Less awesome was the inevitable effect of my travel jinx. Some of you may remember that wonderful author Diana Wynne Jones, who I talked about a little here, was famously affected with a travel jinx. You might wonder if I am exaggerating my difficulties a bit, perhaps in tribute? Well, judge for yourself:
This is what happened to the railway line that I was supposed to be travelling on to get to my meeting. This is a landslip, apparently. Looks like an angry hibernating dragon tried to escape from under the line to me, but what do I know? So I couldn't get on the train that I was scheduled to go on. But apparently trains were running from another town about an hour's drive away. So I gave in and asked my dad to give me a lift there. So far, so good. In your face, travel jinx!
Ha ha. Yeah, no. When it was time to go home I got on the train. And the train got as far as Sheffield before being delayed because, apparently, the driver had disappeared. The Tannoy stated that they were trying to find a replacement driver, but had 'no timescale'. So we waited. And waited. Finally another announcement that THIS train was cancelled, but that another service was now on platform 3B waiting. Please go there.
So I did. But it turned out this was some kind of unnatural train. There were no lights on inside it, the engine was off, the seats were a frightening and grungy green, and there was no sign of a driver there either, or any other passengers. I'm fairly sure that it was some kind of highly adapted demon that lured travellers in, in order to slowly digest them via those damp green seats. It had even fooled the station authorities.
I very quickly got off again and went in search of a station official. He told me there was ANOTHER service on a different platform. I trotted off across the slushy platform, trying not to aquaplane into anyone. And waited. And waited. After about fifteen minutes it was announced that this service was delayed too, which, by that point, I had already figured out.
Finally (just when I was starting to worry about frostbite in the extremeties) someone howled 'Doncaster! Anyone here for Doncaster?' Doncaster is the town about an hour's drive away from where I live. That was close enough for me! I set off in another direction as part of tide of desperate travellers, all of us skidding, sliding and banging into each other in the snow. By some strange stroke of luck I actually managed to get a seat. It was in the Quiet Coach, where you're not supposed to use your mobile phone, but by this point I didn't care and perhaps my demeanor telegraphed this as no one challenged me when I phoned my father to please, please come and collect me from the station.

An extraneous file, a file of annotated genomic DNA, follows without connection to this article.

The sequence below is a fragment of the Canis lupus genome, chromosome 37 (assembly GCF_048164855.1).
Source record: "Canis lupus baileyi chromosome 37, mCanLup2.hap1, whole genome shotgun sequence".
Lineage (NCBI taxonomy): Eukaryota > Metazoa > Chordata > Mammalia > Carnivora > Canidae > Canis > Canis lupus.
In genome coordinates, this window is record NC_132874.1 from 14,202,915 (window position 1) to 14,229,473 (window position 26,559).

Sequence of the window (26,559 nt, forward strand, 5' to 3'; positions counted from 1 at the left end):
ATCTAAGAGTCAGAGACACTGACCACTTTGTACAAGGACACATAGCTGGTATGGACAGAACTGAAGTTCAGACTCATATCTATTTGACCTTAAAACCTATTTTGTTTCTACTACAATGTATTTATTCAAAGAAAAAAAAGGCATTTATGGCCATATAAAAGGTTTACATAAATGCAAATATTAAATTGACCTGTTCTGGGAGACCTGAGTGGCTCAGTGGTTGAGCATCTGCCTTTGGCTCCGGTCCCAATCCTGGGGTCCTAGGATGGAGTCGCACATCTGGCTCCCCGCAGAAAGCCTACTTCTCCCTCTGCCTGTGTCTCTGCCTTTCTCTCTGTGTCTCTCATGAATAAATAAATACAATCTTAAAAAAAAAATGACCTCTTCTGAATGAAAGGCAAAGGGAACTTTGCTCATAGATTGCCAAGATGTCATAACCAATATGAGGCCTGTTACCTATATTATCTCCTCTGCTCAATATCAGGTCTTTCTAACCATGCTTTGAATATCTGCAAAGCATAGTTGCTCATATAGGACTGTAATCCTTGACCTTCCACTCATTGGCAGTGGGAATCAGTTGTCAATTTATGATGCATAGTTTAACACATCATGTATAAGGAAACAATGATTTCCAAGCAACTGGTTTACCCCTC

He did, bless him. Our drive home through a snow blizzard on pitch black motorways with other drivers skidding all over the roads around around us was certainly invigorating! But when we finally got to my hometown we stopped and I bought us fish and chips to celebrate our survival, and we ate them in the car. So it might all have been worse.
And that is the story of my travel jinx.
A couple of links before we go on to the post! Firstly, this piece on Sex and Girls in YA, which is really good, and despite the writer's modesty, has definitely given me some food for thought.
The other link is to this cover reveal for Across A Star-Swept Sea by Diana Peterfreund. I love this so much, and have already tried to pre-order it through The Book Depo (it wouldn't let me, darn it). It's a retelling of The Scarlet Pimpernell, guys. This is one of the stories that I was brought up with and which I love with an unholy passion. It even had an influence on Shadows on the Moon. Cannot. Wait.
Now (at last) onward to today's post!
RetroThursday: HOW EDITING WORKS, Part II
Last time I talked about how editing generally falls into a few distinct stages, with each part of the process relating to the improvement of an aspect of the manuscript (major structural edits = big picture issues, line edits = prose, copy edits = everything else, pass pages = final polishing/error catching).
What I'd like to discuss today is the way that authors react to edits, and how you can manage that reaction to help ensure a good working relationship with your editor, not to mention getting the best possible result for your book. Because that's what you need to always, always bear in mind when you're editing. This process isn't about you as a writer, or your feelings or your ego. It's about what is best for the book you've created, and how to make the characters and story shine.
Generally I find that my reaction to the comments my editor makes in her editorial letter and line edit falls into three distinct categories:
The Blinding Epiphany: Saint Paul on a pogo-stick how did I miss this? Argh, this is so embarrassing! But of course she's right - and now that she's put her finger on it I can see just where I went wrong and what to do to sort it out! *Rolls up sleeves*
Guilty Avoidance: Oh hell, she noticed. I was so hoping it was a minor issue and no one would pick up on it. But I have no idea how to fix it! That's why I sort of handwaved around it in the first place! Maybe I can get away with ignoring this? Or fudge some stuff around it to make it work? *Hides under duvet*